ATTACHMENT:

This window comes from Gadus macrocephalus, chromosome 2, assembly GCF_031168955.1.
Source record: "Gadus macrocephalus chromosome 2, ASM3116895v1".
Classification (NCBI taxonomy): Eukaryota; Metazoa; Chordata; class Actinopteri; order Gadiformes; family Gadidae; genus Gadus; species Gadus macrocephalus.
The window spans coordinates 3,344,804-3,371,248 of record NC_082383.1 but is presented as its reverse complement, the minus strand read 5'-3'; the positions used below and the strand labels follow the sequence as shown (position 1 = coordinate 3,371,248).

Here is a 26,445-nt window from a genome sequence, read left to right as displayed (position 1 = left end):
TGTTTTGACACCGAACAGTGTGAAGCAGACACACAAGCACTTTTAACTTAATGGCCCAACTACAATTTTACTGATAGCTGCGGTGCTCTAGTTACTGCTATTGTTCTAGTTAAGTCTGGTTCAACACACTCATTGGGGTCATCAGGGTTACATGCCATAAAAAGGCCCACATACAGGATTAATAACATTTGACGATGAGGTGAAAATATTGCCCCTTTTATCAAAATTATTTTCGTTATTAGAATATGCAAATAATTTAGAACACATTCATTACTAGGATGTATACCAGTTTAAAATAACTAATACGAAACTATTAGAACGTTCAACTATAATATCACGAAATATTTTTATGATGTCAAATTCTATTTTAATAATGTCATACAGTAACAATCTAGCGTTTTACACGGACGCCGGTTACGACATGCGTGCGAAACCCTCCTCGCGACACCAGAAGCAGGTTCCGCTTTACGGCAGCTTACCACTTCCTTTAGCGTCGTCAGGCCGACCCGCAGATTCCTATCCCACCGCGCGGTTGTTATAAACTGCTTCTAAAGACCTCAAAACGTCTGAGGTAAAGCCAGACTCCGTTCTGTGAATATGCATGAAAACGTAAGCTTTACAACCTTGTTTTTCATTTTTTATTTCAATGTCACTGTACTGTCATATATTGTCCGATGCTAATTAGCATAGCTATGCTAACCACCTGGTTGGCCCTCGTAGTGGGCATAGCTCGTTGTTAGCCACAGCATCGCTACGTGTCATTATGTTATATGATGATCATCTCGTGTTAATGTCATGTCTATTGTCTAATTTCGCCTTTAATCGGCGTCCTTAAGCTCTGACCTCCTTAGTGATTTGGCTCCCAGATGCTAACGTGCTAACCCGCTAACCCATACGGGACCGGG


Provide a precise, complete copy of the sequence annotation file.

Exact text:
This window comes from Gadus macrocephalus, chromosome 2, assembly GCF_031168955.1.
Source record: "Gadus macrocephalus chromosome 2, ASM3116895v1".
Classification (NCBI taxonomy): Eukaryota; Metazoa; Chordata; class Actinopteri; order Gadiformes; family Gadidae; genus Gadus; species Gadus macrocephalus.
The window spans coordinates 3,344,804-3,371,248 of record NC_082383.1 but is presented as its reverse complement, the minus strand read 5'-3'; the positions used below and the strand labels follow the sequence as shown (position 1 = coordinate 3,371,248).

Here is a 26,445-nt window from a genome sequence, read left to right as displayed (position 1 = left end):
TGTTTTGACACCGAACAGTGTGAAGCAGACACACAAGCACTTTTAACTTAATGGCCCAACTACAATTTTACTGATAGCTGCGGTGCTCTAGTTACTGCTATTGTTCTAGTTAAGTCTGGTTCAACACACTCATTGGGGTCATCAGGGTTACATGCCATAAAAAGGCCCACATACAGGATTAATAACATTTGACGATGAGGTGAAAATATTGCCCCTTTTATCAAAATTATTTTCGTTATTAGAATATGCAAATAATTTAGAACACATTCATTACTAGGATGTATACCAGTTTAAAATAACTAATACGAAACTATTAGAACGTTCAACTATAATATCACGAAATATTTTTATGATGTCAAATTCTATTTTAATAATGTCATACAGTAACAATCTAGCGTTTTACACGGACGCCGGTTACGACATGCGTGCGAAACCCTCCTCGCGACACCAGAAGCAGGTTCCGCTTTACGGCAGCTTACCACTTCCTTTAGCGTCGTCAGGCCGACCCGCAGATTCCTATCCCACCGCGCGGTTGTTATAAACTGCTTCTAAAGACCTCAAAACGTCTGAGGTAAAGCCAGACTCCGTTCTGTGAATATGCATGAAAACGTAAGCTTTACAACCTTGTTTTTCATTTTTTATTTCAATGTCACTGTACTGTCATATATTGTCCGATGCTAATTAGCATAGCTATGCTAACCACCTGGTTGGCCCTCGTAGTGGGCATAGCTCGTTGTTAGCCACAGCATCGCTACGTGTCATTATGTTATATGATGATCATCTCGTGTTAATGTCATGTCTATTGTCTAATTTCGCCTTTAATCGGCGTCCTTAAGCTCTGACCTCCTTAGTGATTTGGCTCCCAGATGCTAACGTGCTAACCCGCTAACCCATACGGGACCGGG